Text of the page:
try..except with empty exceptions

Chris Angelico rosuav at gmail.com
Sun Apr 12 01:21:17 CEST 2015


On Sun, Apr 12, 2015 at 9:08 AM, Cameron Simpson <cs at zip.com.au> wrote:
> Catching all exceptions isn't terribly common, _except_ in service routines
> that wrap "unknown" operations. Classic example from my Asynchron class:
>
>    def call(self, func, *a, **kw):
>      ''' Have the Asynchron call `func(*a,**kw)` and store its values as
>          self.result.
>          If `func` raises an exception, store it as self.exc_info.
>      '''
>      try:
>        r = func(*a, **kw)
>      except:
>        self.exc_info = sys.exc_info
>      else:
>        self.result = r
>
> All sorts of things like thread pools and other "worker" functions, and
> run-forever daemons like mail filers that can have arbitrary exceptions
> occur in (partly) third party code eg from config files; you need to catch
> any unknown exception and fail the specific action, but continue the main
> daemon operation.
>
> And since I use this code in Python 2, and since not all exceptions are
> BaseException subclasses, I need the bare syntax.

Fair enough. Do you know how often you actually catch stuff that
wouldn't be caught by "except BaseException:"? I would guess it's
pretty rare. In fact, you can find out.

     try:
       r = func(*a, **kw)
     except BaseException:
       self.exc_info = sys.exc_info
     except:
       self.exc_info = sys.exc_info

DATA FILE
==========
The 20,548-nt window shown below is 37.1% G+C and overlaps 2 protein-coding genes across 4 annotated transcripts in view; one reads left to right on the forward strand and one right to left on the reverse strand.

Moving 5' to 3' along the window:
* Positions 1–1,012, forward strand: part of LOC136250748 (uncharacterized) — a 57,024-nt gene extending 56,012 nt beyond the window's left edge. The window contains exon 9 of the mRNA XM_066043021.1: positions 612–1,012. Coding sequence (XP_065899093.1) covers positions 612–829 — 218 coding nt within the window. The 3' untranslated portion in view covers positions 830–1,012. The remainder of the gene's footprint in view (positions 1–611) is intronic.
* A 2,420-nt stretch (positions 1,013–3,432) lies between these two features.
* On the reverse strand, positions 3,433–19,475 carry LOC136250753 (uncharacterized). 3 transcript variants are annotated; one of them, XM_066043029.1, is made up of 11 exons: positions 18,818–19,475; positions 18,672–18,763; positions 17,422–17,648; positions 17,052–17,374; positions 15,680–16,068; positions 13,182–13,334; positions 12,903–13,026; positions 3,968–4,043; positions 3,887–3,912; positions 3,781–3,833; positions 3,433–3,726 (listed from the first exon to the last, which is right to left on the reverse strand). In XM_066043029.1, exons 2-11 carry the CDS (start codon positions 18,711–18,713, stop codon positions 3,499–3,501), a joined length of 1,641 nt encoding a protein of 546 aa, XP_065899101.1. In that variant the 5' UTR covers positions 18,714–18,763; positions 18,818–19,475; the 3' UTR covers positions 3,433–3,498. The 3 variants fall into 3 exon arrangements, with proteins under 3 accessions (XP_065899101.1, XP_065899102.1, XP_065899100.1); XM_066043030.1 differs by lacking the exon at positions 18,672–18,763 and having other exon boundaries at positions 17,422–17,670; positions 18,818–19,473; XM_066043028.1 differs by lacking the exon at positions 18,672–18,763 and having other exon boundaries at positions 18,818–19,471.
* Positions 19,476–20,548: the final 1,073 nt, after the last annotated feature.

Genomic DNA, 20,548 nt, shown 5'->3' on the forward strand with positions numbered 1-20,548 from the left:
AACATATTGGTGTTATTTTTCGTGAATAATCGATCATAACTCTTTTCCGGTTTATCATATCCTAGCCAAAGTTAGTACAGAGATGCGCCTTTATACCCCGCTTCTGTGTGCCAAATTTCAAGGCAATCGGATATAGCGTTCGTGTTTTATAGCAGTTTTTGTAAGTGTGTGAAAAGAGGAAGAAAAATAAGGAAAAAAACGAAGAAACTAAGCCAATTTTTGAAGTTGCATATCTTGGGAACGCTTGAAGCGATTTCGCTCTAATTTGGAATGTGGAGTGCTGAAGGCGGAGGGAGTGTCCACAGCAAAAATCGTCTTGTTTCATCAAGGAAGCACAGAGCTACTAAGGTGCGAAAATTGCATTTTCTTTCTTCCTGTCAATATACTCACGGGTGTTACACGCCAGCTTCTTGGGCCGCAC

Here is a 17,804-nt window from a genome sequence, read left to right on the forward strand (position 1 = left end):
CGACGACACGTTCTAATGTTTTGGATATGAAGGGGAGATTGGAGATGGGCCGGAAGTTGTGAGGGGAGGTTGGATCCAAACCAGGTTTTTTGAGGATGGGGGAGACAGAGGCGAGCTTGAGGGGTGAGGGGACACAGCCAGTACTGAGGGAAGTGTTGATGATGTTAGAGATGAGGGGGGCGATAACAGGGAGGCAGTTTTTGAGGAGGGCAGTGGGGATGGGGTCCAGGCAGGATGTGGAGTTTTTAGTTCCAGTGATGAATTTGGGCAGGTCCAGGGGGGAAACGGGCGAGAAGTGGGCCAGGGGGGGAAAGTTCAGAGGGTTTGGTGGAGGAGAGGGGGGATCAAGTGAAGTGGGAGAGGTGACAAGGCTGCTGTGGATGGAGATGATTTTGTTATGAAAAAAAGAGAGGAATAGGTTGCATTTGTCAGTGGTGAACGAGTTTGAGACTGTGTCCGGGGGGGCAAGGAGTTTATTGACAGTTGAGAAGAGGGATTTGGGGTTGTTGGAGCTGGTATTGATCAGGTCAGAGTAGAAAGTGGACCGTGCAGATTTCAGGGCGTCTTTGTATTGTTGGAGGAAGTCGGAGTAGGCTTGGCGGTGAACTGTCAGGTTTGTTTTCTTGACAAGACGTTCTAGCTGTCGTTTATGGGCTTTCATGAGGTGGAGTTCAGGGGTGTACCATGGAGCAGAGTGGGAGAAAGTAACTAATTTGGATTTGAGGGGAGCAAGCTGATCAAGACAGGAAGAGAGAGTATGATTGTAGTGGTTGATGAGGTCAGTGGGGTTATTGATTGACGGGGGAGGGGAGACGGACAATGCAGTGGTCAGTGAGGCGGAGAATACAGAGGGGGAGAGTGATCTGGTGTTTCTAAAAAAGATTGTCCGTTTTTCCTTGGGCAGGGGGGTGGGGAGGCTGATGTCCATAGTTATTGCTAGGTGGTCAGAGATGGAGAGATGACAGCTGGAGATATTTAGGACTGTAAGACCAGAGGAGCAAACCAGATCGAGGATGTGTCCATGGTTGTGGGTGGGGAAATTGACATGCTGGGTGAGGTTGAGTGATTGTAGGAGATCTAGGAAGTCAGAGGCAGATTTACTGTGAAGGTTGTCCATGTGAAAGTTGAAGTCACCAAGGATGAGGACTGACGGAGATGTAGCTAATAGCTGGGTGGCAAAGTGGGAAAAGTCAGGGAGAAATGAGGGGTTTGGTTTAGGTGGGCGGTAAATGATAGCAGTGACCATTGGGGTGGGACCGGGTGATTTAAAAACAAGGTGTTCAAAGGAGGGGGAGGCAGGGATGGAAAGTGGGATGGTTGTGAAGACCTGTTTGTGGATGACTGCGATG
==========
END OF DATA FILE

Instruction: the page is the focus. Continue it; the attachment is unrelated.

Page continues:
emit_warning()
    else:
       self.result = r

You could simply mandate that, from version X.Y of your Asynchron
module onward, old-style classes must not be thrown.

> Also, IMO, a bare "except:" syntax is _far_ more pleasing to the eye than
> "except magic_exception_name_that+gets_everything:". Also, I wish
> "BaseException" were just spelled "Exception", if it has to be used.

> I'm -0.1 on the idea myself. I consider "except:" succinct and evocative,
> and prefer it to "except BaseException:".

What you're looking at here is exactly why it's not spelled that way.
The normal thing to do is NOT to catch absolutely everything, but to
allow KeyboardInterrupt and SystemExit to continue to bubble up.
That's spelled "except Exception". My whole point here is that the
bare except catches too much for normal use, and therefore should
_not_ be pleasing to the eye. The thing you should most often be doing
is "except ValueError" or equivalent; forcing you to put at least
_some_ name into the exception clause emphasizes that being specific
is not the unusual case.

ChrisA



More information about the Python-list mailing list